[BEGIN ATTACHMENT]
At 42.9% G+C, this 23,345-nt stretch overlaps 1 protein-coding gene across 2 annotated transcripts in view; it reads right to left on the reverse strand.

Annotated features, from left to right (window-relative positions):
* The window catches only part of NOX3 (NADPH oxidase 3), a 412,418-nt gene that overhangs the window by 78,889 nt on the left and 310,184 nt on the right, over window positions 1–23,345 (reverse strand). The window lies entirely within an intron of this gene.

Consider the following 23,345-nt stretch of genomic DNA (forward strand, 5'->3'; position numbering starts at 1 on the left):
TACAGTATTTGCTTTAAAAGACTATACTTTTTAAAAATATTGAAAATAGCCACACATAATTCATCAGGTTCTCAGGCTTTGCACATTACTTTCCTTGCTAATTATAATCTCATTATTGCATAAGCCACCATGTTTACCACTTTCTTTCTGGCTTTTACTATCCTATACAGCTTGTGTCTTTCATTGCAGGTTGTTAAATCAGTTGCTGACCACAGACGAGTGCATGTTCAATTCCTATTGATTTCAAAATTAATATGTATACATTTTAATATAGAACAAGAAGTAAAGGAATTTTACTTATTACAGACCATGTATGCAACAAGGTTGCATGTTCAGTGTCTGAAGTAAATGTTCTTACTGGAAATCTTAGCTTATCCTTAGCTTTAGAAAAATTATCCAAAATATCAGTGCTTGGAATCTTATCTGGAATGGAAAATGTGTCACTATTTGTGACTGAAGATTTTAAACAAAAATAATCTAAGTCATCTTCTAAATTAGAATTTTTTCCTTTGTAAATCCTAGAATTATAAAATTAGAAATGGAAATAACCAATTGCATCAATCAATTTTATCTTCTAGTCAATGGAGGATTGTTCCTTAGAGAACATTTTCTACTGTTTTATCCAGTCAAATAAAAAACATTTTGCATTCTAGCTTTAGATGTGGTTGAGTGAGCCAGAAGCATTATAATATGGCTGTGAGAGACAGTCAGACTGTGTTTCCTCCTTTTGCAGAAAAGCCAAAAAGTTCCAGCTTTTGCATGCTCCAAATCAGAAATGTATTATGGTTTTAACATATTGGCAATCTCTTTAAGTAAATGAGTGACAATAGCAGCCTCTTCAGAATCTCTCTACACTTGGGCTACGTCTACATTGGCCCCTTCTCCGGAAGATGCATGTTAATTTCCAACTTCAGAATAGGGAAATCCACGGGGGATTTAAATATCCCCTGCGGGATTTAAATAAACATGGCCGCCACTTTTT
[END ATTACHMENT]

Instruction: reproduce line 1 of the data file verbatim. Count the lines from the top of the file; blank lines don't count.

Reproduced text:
At 42.9% G+C, this 23,345-nt stretch overlaps 1 protein-coding gene across 2 annotated transcripts in view; it reads right to left on the reverse strand.